The Red Squirrels are rarely far away from the trail in the Whitemud Ravine. Sunflower seeds litter the logs and stumps along the trail, much to the delight of the squirrels, chickadees and nuthatches. Clearly these animals do not consider humans threatening, on the contrary, they associate humans with food. I am not sure if this is good or bad. While feeding wildlife is typically discourage this often refers to large animals that are potentially dangerous like bears and elk in the mountain parks and geese and coyotes in city parks. What could the possible harm be in feeding squirrels and birds sunflower seeds? Edmonton has a bylaw specifically prohibiting feeding wildlife and people have been known to be ticketed in the Whitemud Ravine for feeding the wildlife (presumable for providing sunflower seeds).

May the curiosity be with you. This is from “The Birds are Calling” blog (www.thebirdsarecalling.com). Copyright Mario Pineda.

Project 366 – Post No. 274 – Frozen ox bow

What is Project 366? Read more here.

The Larch Sanctuary is a 59 acre part of the Whitmud Ravine located on the south side of 23rd Avenue. The combination of coniferous, deciduous, and mixed woods forests provide habitat for dozens of species of mammals and birds, including our largest woodpecker, the pileated woodpecker. Moose, deer, coyote, fox and other small mammals find a home here. Snags provide nest sites for cavity nesting species, shoreline vegetation lines the creek forming sensitive riparian areas, and Edmonton’s only ox bow lake provides important habitat for aquatic species, amphibians, and waterfowl. An oxbow lake is a U-shaped lake that forms when a wide meander of a river is cut off, creating a free-standing body of water. This land form is so named for its distinctive curved shape, which resembles the bow pin of an oxbow. Last time I visited the ox bow lake in the Larch Sanctuary was in the summer and at that point the muskrats were having a ball swimming back and forth across the lake. At this time of the year the lake is considerable quieter, yet still very beautiful in its frozen state.

May the curiosity be with you. This is from “The Birds are Calling” blog (www.thebirdsarecalling.com). Copyright Mario Pineda.

Project 366 – Post No. 272 – A walk on the creek

What is Project 366? Read more here.

So finally I was able to take a walk on the creek. The temperature has been consistently well below the freezing point for over a month now and the Whitemud Creek is covered by a thick layer of ice. Well-traveled trails on the ice provided enough reassurance that it would be safe now to walk on the ice. Going for a walk on the creek is a different experience. First of all, since it is flat it is an easy way of travelling through the forest. No ups and downs and as a result the risk of tripping or slipping is virtually eliminated, which is a bit of an oxymoron as you are walking on ice. The trick is obviously that the ice is snow covered so one does have quite a bit of traction. Secondly, the view of the ravine is quite different from the creek than from the trails above the creek and one is able to access parts of the ravine that are difficult to access by land.

May the curiosity be with you. This is from “The Birds are Calling” blog (www.thebirdsarecalling.com). Copyright Mario Pineda.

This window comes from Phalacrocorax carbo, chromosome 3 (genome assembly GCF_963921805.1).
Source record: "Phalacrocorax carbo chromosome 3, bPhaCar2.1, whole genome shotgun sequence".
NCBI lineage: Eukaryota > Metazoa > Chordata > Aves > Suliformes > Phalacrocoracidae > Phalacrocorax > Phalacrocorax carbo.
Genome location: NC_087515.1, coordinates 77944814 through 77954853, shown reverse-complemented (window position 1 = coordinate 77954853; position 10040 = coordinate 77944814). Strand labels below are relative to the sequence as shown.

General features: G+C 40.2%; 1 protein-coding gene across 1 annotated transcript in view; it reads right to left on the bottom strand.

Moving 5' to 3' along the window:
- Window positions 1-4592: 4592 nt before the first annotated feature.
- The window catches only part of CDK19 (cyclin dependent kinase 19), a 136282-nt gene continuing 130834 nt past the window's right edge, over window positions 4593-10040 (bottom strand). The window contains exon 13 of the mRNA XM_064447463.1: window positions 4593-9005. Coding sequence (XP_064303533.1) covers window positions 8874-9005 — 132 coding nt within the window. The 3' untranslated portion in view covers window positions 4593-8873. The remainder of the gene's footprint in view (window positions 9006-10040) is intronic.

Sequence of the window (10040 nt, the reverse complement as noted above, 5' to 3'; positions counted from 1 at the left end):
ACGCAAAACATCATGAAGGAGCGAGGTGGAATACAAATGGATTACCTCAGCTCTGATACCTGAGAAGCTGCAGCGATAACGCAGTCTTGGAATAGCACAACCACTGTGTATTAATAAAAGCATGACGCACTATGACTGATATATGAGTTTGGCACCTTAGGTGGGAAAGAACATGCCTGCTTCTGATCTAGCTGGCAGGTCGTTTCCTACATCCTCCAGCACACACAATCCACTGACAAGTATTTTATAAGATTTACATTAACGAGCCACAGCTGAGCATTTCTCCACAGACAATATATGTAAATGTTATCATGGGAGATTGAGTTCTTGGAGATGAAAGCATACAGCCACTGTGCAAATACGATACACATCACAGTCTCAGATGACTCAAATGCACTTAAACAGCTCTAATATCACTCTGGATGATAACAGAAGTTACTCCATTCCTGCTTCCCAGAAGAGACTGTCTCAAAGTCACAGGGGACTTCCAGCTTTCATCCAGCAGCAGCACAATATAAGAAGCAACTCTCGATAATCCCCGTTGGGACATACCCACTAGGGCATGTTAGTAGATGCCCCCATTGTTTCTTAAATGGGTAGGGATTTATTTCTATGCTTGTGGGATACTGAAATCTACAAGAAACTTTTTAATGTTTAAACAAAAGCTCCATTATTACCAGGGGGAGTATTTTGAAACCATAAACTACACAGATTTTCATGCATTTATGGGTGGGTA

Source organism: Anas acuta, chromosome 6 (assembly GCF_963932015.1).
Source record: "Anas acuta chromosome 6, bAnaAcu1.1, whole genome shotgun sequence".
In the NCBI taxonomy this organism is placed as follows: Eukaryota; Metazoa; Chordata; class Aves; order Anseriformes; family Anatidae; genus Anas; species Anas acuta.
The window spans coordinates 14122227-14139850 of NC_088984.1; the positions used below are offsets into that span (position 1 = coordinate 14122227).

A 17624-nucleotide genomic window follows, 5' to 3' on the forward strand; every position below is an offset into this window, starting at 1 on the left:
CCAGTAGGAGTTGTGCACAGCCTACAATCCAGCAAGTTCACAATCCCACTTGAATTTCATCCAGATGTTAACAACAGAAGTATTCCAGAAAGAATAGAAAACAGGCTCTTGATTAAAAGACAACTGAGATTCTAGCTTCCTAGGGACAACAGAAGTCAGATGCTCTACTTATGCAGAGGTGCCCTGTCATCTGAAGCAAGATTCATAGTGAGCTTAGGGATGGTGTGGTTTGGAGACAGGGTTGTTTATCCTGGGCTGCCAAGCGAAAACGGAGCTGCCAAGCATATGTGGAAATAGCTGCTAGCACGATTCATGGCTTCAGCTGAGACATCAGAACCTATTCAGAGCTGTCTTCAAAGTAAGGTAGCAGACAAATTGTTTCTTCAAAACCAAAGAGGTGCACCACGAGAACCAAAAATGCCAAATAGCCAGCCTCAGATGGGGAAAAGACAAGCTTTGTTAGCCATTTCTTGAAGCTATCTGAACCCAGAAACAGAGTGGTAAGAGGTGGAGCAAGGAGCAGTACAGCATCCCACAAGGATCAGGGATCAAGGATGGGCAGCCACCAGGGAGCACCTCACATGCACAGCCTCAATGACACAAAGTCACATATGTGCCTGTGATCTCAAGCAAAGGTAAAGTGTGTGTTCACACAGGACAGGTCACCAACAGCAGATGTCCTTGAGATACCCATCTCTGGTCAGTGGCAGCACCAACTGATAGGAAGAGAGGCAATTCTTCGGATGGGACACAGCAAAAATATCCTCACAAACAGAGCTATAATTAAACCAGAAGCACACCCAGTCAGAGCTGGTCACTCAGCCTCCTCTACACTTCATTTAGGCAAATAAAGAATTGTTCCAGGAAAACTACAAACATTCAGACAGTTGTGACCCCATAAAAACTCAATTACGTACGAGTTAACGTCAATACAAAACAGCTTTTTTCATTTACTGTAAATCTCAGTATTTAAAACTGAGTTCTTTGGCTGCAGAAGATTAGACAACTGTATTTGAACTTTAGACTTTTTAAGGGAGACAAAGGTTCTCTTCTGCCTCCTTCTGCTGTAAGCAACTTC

Project 366 – Post No. 271 – Rivulet of water

What is Project 366? Read more here.

Although the winter officially begun less than a week ago (on winter Solstice on December 21) we have been in the grips of subzero temperatures for several months by now with both the Whitemud Creek and the North Saskatchewan River solidly frozen for quite some time now. On Christmas Day we took the kids sledding at the hill at the north end of the ravine. It was a beautiful sunny day with a balmy -10 °C. I decided to go up a small icy trail off the main trail. It looked like the trail had been flooded at some point in time as it now was covered in a thick expansive sheet of ice. At the end of the icy section it became apparent where the water came from…, well sort of. There was a black rivulet of water flowing down the slope our of the forest and as it made its way down the slope it dovetailed with sheet of ice covering the trail. It was a very peculiar sight to see water flowing when all other bodies of water have been frozen solid for months. The snow had melted where the rivulet came down and judging from the thickness and extent of the ice sheet the rivulet must have been there for quite some time. For the water to remain in a liquid state while it was coming down the slope can only mean that it must be quite warm at the source. The obvious question is, however, where is the water coming from? Is it discharge from a human-made source higher up in the forest? Is it a warm spring? Unlikely, but possible. I did not have time to follow the rivulet upstream this time around. Perhaps next time.

May the curiosity be with you. This is from “The Birds are Calling” blog (www.thebirdsarecalling.com). Copyright Mario Pineda.

Project 366 – Post No. 270 – Holiday Downy Woodpecker

What is Project 366? Read more here.

What would be more fitting on Christmas Day than a cute little Downy Woodpecker that was enjoying the sunshine today down in Whitemud Ravine. Downy woodpeckers are the smallest of North America’s woodpeckers and other than being smaller are virtually identical to the Hairy Woodpecker. Despite their similarities the two species are actually not very closely related and belong to two different genus. While the reasons for their nearly identical plumage is not fully understood, studies have shown that their similar appearance is an example of convergent evolution.

May the curiosity be with you. This is from “The Birds are Calling” blog (www.thebirdsarecalling.com). Copyright Mario Pineda.